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Genesis 9:28

    Genesis 9:28 Translations

    King James Version (KJV)

    And Noah lived after the flood three hundred and fifty years.

    American King James Version (AKJV)

    And Noah lived after the flood three hundred and fifty years.

    American Standard Version (ASV)

    And Noah lived after the flood three hundred and fifty years.

    Basic English Translation (BBE)

    And Noah went on living three hundred and fifty years after the great flow of waters;

    Webster's Revision

    And Noah lived after the flood three hundred and fifty years.

    World English Bible

    Noah lived three hundred fifty years after the flood.

    English Revised Version (ERV)

    And Noah lived after the flood three hundred and fifty years.

    Barnes' Notes on Genesis 9:28

    The history of Noah is now closed, in the customary form of the fifth chapter. This marks a connection between the third and fourth documents, and points to one hand as the composer, or at least compiler, of both. The document now closed could not have had the last paragraph appended to it until after the death of Noah. But, with the exception of these two verses, it might have been composed hundreds of years before. This strongly favors the notion of a constant continuator, or, at all events, continuation of the sacred history. Every new prophet and inspired writer whom God raised up added the necessary portion and made the necessary insertions in the sacred record. And hence, the Word of God had a progressive growth and adaptation to the successive ages of the church.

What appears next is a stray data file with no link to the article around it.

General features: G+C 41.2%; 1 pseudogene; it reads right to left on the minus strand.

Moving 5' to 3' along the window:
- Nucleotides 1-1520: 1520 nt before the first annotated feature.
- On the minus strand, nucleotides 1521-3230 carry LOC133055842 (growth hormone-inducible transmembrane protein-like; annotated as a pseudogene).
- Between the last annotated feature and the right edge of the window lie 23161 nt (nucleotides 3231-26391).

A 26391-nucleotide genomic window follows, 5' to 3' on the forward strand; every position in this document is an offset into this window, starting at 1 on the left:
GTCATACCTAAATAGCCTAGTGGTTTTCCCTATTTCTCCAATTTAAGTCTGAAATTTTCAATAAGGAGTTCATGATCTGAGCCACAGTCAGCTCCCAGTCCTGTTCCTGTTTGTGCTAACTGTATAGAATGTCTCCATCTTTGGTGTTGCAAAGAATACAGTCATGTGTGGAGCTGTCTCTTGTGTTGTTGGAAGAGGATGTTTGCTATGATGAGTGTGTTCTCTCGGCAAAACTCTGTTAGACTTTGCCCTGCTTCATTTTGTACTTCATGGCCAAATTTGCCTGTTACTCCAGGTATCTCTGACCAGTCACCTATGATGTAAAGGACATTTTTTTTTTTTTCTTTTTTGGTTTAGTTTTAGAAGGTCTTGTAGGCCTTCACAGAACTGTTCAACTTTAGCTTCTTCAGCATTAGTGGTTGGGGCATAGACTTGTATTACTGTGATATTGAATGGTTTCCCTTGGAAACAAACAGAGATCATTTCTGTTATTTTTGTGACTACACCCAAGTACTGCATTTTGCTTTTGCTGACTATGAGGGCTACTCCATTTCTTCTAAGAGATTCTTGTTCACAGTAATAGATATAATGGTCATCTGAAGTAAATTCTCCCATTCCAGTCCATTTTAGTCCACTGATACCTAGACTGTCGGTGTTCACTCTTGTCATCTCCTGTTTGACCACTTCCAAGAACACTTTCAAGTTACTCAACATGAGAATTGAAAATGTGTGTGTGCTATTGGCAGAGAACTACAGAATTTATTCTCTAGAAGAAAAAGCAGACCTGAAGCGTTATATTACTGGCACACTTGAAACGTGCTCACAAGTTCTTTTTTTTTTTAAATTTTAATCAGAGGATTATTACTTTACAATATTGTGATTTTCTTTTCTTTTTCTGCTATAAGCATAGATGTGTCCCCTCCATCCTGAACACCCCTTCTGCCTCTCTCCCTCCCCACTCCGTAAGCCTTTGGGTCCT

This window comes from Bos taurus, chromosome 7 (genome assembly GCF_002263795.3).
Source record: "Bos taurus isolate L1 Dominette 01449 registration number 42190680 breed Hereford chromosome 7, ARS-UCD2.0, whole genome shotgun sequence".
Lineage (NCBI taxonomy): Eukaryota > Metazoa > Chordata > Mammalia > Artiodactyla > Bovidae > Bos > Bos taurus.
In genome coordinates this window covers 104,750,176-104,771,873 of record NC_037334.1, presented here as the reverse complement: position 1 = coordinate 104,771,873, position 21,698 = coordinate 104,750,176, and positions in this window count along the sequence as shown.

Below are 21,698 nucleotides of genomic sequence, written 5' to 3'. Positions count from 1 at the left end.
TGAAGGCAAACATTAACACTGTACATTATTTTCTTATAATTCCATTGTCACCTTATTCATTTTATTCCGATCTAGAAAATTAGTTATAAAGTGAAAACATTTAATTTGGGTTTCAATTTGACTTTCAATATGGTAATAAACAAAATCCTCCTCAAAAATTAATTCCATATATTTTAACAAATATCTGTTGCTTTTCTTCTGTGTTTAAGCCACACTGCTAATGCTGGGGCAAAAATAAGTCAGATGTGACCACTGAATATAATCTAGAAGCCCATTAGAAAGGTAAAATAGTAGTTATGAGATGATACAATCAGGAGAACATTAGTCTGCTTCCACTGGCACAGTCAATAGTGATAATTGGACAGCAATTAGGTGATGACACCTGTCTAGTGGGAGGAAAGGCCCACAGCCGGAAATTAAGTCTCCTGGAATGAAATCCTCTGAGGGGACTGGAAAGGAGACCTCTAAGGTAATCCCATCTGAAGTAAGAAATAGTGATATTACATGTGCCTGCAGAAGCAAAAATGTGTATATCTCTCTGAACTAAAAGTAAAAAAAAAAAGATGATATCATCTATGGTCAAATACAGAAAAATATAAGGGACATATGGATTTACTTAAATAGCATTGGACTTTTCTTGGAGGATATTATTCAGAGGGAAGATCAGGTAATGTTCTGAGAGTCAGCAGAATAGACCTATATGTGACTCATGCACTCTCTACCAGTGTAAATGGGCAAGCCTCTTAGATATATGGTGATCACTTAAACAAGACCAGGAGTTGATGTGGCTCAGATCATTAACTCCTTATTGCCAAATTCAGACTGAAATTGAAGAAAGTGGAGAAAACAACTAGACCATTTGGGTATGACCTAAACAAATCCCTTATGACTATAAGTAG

The present document stands between the old world and the new world. Hence, it has a double character, being the close of the antediluvian history, and the introduction to that of the postdiluvian race. It records a great event, pregnant with warning to all future generations of men. And it notes the delegation, by God to man, of authority to punish the murderer by death, and therefore to enforce all the minor sanctions of law for breaches of the civil compact. It therefore points out the institution of civil government as coming from God, and clearly exhibits the accountability of all governments to God for all the powers they hold, and for the mode in which they are exercised. This also is a great historical lesson for all ages.